Medical records sold as scrap paper

Who needs hacking or phishing skills to commit identity theft when paper-based medical records of active patients –including all manner of personally identifiable information — wind up for sale as scrap paper?

Last week, the records of 28 Central Florida Regional Hospital patients wound up being sold for US$20 to a schoolteacher visiting a Salt Lake City surplus store, according to the Associated Press. The hospital, which had sent the records out as part of an audit, and the shipping company — UPS — blamed a mix-up of some undetermined origin. The hospital promised to do better.

I read this story having just returned from a checkup with my physician, who over the 25-plus years of treating my never-ending list of ailments has chronicled every detail about them in a manila folder. He’s no Luddite, but just hasn’t converted. Sit next to his office assistant in the waiting room and you can see a huge horizontal filing cabinet containing hundreds of similar folders.

In other words, the security of my medical records is only as good as the attentiveness of the office assistant and the lock on my doc’s office door. He’s a fabulous doctor, so I accept the risk. And I’d probably forgive and forget should the worst happen.

Central Florida Regional Hospital, however, may not be so lucky.

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“I’m aghast,” said Marcy Lippincott, whose father’s records were among those sold. “I’m wondering who to sue. It’s a complete invasion of privacy. It’s appalling to think your records can be out there somewhere like that.”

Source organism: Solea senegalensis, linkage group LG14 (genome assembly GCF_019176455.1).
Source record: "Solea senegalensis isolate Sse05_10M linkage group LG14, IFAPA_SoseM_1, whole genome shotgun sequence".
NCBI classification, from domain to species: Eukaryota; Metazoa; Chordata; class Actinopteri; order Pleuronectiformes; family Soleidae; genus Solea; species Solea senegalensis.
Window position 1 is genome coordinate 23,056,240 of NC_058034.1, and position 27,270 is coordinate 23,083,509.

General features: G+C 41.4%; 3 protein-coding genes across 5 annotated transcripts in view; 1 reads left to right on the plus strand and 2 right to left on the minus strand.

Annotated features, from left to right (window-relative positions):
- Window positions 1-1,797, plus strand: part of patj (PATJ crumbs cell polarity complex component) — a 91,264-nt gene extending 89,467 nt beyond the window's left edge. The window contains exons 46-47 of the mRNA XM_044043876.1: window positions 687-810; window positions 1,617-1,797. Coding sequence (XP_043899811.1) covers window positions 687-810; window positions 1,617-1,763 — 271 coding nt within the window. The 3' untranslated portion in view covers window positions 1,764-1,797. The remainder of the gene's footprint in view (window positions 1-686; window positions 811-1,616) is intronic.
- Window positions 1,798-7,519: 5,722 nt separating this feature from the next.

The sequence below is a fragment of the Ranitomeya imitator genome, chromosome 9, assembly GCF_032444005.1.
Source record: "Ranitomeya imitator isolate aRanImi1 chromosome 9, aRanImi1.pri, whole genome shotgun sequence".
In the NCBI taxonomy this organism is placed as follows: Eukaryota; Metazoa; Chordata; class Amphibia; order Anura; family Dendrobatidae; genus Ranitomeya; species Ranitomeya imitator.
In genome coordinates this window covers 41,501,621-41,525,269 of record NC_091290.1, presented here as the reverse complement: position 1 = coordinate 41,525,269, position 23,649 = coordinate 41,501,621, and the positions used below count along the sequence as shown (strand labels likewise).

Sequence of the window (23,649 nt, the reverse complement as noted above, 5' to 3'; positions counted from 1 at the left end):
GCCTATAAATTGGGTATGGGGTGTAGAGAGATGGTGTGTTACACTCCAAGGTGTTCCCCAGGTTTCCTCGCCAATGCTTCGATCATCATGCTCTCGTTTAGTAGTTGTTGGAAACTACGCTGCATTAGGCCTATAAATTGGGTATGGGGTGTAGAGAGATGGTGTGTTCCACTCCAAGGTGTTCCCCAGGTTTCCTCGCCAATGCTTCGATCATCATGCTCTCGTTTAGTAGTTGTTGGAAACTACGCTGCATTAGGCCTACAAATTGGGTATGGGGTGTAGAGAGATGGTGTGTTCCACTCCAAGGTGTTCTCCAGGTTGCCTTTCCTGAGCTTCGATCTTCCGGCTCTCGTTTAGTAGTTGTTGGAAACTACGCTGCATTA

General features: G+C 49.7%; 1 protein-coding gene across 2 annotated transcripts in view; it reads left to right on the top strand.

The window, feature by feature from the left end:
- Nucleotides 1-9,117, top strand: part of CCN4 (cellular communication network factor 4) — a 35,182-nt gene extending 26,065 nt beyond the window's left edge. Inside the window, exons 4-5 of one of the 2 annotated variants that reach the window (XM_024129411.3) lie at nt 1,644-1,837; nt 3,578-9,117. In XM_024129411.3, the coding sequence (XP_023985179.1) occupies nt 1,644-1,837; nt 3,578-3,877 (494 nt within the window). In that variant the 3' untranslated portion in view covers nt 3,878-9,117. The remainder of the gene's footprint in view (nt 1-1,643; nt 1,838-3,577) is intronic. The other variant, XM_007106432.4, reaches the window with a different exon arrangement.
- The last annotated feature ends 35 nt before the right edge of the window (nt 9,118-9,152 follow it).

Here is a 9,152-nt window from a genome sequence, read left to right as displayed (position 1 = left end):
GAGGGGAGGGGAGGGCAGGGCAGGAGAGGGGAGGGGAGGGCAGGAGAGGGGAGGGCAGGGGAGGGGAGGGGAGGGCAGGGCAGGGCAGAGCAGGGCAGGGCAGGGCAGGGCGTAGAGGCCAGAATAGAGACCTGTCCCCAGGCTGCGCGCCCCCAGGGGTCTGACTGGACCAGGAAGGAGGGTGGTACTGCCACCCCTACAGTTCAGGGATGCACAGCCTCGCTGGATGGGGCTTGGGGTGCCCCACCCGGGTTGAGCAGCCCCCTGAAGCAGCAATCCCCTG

Everyone should be aghast, of course, and everyone whose privacy is compromised so recklessly should have a child who grows up to be an attorney, such as is this case with Lippincott and her dad.

Something tells me Ms. Lippincott will figure out who to sue on behalf of Mr. Lippincott.

Another underwater cable cut

There’s been another underwater cable cut — in Maine, not the Middle East — and it looks conspiracy theorists will be unable to blame terrorists or U.S. military preparations for invading Iran.

This time they’ll have to blame the price of copper. (Although vandalism remains an option as the police continue their investigation — the area where this happened has seen 44 reports of copper theft over the past two years.)

From The Times Record of Brunswick, Maine: “Phone service was restored to some 300 Verizon customers Tuesday afternoon, about 36 hours after an underwater cable was damaged between Bailey Island and Stover’s Cove in South Harpswell … ‘Based upon the information we have so far, I would say that it was intentional, but the intent would be the question — whether to interrupt phone service or to steal the copper wire,’ said Cumberland County Detective Sgt. Jim Estabrook.”

While the cable in question is mostly buried under the sea floor, a portion is exposed at low tide.

As the price of copper continues to escalate, news headlines lately have been filled with ever more of these stories, including a whopper from Durham, N.C., that saw thieves cart off some 5,000 pounds of copper wiring … directly off the telephone poles.

Personally, I caught a glimpse of the motivation behind this crime wave when a plumber doing work at my house recently asked if I wouldn’t mind letting him dispose of a fist-sized hunk of copper fixture he had yanked from under my sink. While I suspected right off why he wanted the scrap, I asked anyway.

“Hey, at the prices we get for this … every little bit is worth taking.”

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Jim Love, Chief Content Officer, IT World Canada

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